You can also make a one-time donation via the Donate button in the sidebar of the Futility Closet website.

Sources for our feature on Anthelme Mangin:

Jean-Yves Le Naour, The Living Unknown Soldier, 2005.

Martha Hanna, “The Tidal Wave of War,” European History Quarterly 38:1 (January 2008), 93-100.

Stefan Goebel, “Review: Beyond Discourse? Bodies and Memories of Two World Wars,” Journal of Contemporary History 42:2 (April 2007), 377-385.

Carole Blair, V. William Balthrop, and Neil Michel, “The Arguments of the Tombs of the Unknown: Relationality and National Legitimation,” Argumentation 25:4 (November 2011), 449-468.

“Unknown Soldier Claimed as Own by 15 Families,” Reading [Pa.] Eagle, March 19, 1926.

Minott Saunders, “Two Mothers Battle for Memoryless War Veteran,” Ottawa Citizen, June 30, 1928.

“French Derelict Is Unidentified,” Eugene [Ore.] Register-Guard, July 2, 1928.

Adam Nicolson, “A Living Ghost From the Trenches Whose Plight Confused a Nation Riven by Grief,” Telegraph, Jan. 16, 2005.

Listener mail:

Hershey Community Archives, in particular the history of the Hershey bar.

Wikipedia, Titles of Nobility Amendment (accessed Feb. 19, 2016).

This week’s lateral thinking puzzle was contributed by listener Keith Noto.

You can listen using the player above, download this episode directly, or subscribe on iTunes or via the RSS feed at http://feedpress.me/futilitycloset.

Many thanks to Doug Ross for the music in this episode.

If you have any questions or comments you can reach us at podcast@futilitycloset.com. Thanks for listening!

The Revelation Game

brams revelation game

Is it rational to believe in the existence of a superior being? In 1982, New York University political scientist Steven J. Brams addressed the question using game theory. Assume that SB (the superior being) chooses whether to reveal himself, and P (a person) chooses whether to believe in SB’s existence. The two players have the following goals:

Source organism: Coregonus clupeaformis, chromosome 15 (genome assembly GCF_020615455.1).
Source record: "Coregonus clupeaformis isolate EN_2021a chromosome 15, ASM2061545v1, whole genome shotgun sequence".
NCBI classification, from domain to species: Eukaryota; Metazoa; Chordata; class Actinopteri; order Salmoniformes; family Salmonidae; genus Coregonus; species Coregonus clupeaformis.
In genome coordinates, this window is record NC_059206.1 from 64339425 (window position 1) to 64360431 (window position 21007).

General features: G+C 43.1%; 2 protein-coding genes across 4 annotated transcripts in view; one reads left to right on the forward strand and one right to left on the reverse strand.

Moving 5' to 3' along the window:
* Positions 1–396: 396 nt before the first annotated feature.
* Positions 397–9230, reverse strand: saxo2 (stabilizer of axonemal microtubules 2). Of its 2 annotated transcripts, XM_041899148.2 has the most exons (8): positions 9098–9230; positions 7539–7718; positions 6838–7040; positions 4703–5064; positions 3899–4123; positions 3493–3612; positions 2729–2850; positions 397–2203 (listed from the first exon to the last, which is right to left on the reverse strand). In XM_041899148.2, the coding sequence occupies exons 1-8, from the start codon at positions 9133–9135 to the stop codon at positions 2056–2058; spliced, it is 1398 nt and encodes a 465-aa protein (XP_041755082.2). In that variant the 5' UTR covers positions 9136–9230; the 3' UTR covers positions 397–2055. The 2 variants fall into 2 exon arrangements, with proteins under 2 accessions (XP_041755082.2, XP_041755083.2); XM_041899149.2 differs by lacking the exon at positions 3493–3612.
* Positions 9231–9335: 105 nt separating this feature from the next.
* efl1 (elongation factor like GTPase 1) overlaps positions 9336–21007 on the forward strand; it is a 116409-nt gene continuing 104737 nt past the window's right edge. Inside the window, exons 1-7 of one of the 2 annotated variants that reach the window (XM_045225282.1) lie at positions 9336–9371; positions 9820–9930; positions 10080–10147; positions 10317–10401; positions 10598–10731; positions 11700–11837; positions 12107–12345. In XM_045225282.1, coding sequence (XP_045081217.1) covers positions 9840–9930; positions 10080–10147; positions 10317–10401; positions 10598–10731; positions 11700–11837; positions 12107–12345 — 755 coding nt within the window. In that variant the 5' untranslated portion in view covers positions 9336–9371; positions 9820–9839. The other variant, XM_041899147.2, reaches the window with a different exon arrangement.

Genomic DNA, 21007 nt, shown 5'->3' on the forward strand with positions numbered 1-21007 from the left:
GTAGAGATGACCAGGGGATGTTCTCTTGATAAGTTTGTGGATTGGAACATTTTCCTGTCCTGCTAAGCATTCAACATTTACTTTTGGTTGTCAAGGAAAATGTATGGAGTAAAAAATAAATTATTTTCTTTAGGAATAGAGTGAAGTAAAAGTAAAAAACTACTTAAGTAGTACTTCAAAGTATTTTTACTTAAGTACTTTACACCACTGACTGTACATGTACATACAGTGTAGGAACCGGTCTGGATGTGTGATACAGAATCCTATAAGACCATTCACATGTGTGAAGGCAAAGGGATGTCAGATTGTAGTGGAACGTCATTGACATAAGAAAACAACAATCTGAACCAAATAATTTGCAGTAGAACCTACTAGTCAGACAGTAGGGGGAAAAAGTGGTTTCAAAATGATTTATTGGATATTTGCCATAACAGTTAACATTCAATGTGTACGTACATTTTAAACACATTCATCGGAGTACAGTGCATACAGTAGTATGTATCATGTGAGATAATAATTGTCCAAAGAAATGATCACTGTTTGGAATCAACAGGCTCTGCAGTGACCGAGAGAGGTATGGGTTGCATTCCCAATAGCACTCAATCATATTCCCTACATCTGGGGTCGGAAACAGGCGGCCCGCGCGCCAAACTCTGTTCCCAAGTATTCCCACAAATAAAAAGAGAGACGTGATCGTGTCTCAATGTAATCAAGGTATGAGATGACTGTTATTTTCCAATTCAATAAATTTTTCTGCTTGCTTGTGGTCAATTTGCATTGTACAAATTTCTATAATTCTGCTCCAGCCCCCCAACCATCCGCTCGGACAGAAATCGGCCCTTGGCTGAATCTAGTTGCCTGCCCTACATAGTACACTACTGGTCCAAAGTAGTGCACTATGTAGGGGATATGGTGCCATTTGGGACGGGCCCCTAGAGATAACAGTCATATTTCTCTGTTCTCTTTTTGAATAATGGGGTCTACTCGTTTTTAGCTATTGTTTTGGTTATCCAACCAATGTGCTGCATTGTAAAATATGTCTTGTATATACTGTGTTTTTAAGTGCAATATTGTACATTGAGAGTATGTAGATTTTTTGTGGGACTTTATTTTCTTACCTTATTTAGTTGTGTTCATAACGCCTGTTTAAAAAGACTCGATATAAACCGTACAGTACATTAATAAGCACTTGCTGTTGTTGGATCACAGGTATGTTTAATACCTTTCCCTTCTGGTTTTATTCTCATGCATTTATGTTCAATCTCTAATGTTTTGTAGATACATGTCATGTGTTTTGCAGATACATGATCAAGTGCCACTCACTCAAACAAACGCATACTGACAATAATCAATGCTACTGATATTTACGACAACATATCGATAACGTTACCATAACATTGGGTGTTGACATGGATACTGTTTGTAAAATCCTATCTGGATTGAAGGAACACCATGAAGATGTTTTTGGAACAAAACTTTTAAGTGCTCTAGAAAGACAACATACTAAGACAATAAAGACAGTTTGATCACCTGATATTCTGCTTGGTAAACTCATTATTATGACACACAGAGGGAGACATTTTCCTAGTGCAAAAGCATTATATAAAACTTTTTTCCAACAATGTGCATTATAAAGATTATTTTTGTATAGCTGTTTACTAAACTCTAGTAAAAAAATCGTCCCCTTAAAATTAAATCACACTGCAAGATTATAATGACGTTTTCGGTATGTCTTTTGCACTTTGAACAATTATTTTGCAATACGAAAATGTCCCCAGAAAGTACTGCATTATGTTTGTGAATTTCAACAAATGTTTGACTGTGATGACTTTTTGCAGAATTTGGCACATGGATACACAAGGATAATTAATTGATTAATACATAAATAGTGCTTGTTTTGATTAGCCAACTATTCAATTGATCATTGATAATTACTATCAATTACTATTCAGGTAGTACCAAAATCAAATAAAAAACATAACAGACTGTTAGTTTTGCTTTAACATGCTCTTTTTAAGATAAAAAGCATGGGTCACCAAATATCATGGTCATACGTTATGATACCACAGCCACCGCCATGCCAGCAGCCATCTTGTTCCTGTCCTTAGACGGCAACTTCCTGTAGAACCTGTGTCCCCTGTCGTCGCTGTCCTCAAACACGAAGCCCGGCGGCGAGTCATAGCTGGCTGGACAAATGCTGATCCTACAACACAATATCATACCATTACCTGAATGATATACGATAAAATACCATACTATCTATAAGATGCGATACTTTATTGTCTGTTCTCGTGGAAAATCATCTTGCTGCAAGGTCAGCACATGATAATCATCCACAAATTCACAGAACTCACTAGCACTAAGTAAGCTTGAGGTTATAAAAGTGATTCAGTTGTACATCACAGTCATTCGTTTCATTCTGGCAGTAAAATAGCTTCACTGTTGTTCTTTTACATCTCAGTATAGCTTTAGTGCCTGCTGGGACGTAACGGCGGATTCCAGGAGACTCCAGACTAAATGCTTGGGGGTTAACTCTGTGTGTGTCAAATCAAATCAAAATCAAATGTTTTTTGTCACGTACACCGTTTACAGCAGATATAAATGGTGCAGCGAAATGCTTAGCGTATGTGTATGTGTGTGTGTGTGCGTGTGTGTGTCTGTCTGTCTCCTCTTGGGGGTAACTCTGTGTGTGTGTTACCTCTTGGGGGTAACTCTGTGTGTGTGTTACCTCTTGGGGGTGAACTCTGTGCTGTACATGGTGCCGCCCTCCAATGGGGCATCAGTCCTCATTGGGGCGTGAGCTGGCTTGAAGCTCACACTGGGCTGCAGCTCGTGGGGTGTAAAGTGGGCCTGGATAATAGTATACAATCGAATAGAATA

SB: Primary goal — wants P to believe in his existence. Secondary goal — prefers not to reveal himself.
P: Primary goal — wants belief (or nonbelief) in SB’s existence confirmed by evidence (or lack thereof). Secondary goal — prefers to believe in SB’s existence.

These goals determine the rankings of the four outcomes listed above. In each ordered pair, the first number refers to SB’s preference for that outcome (4 is high, 1 is low), and the second number refers to P’s preference. For example, SB prefers the two outcomes in which P believes in SB’s existence (because that’s his primary goal), and of these two outcomes, he prefers the one in which he doesn’t reveal himself (because that’s his secondary goal).

Brams finds a paradox here. If the game is one of complete information, then P knows that SB prefers not to reveal himself — that is, that SB prefers the second row to the first, regardless of P’s choice. And if SB will undoubtedly choose the second row, then P should choose his own preferred cell in that row, the second one. This makes (2, 3) the rational outcome of the game; it’s also the only outcome that neither player would choose unilaterally to depart once it’s chosen. And yet outcome (3, 4) would be preferred by both to (2, 3).

“Thus,” writes Brams, “not only is it rational for SB not to reveal himself and for P not to believe in his existence — a problem in itself for a theist if SB is God — but, more problematic for the rationalist, this outcome is unmistakably worse for both players than revelation by SB and belief by P, which would confirm P’s belief in SB’s existence.”

(Steven J. Brams, Superior Beings, 1983. This example is drawn largely from his paper “Belief in God: A Game-Theoretic Paradox,” in International Journal for Philosophy of Religion 13:3 [1982], 121-129.)

Giving Pause

https://pixabay.com/en/clock-face-grandfather-clock-1082319/